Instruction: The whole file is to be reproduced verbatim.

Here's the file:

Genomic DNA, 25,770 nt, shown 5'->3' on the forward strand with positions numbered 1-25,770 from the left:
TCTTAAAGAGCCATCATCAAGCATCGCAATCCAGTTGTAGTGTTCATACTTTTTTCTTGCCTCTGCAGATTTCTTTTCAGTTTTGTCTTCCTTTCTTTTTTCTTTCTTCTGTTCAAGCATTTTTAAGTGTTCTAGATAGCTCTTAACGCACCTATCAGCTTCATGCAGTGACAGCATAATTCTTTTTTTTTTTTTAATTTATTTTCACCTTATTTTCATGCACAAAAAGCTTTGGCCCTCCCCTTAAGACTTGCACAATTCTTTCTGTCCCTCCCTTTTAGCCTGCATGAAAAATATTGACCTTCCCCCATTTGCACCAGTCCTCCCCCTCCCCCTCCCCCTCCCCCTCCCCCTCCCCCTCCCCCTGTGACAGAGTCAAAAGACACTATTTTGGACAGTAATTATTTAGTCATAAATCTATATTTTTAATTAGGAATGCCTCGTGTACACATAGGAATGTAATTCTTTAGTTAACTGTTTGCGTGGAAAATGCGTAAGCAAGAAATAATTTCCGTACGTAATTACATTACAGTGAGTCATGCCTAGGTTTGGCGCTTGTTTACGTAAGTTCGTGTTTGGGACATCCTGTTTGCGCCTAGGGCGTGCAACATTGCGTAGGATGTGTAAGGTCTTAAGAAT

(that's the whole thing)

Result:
Genomic DNA, 25,770 nt, shown 5'->3' on the forward strand with positions numbered 1-25,770 from the left:
TCTTAAAGAGCCATCATCAAGCATCGCAATCCAGTTGTAGTGTTCATACTTTTTTCTTGCCTCTGCAGATTTCTTTTCAGTTTTGTCTTCCTTTCTTTTTTCTTTCTTCTGTTCAAGCATTTTTAAGTGTTCTAGATAGCTCTTAACGCACCTATCAGCTTCATGCAGTGACAGCATAATTCTTTTTTTTTTTTTAATTTATTTTCACCTTATTTTCATGCACAAAAAGCTTTGGCCCTCCCCTTAAGACTTGCACAATTCTTTCTGTCCCTCCCTTTTAGCCTGCATGAAAAATATTGACCTTCCCCCATTTGCACCAGTCCTCCCCCTCCCCCTCCCCCTCCCCCTCCCCCTCCCCCTCCCCCTGTGACAGAGTCAAAAGACACTATTTTGGACAGTAATTATTTAGTCATAAATCTATATTTTTAATTAGGAATGCCTCGTGTACACATAGGAATGTAATTCTTTAGTTAACTGTTTGCGTGGAAAATGCGTAAGCAAGAAATAATTTCCGTACGTAATTACATTACAGTGAGTCATGCCTAGGTTTGGCGCTTGTTTACGTAAGTTCGTGTTTGGGACATCCTGTTTGCGCCTAGGGCGTGCAACATTGCGTAGGATGTGTAAGGTCTTAAGAAT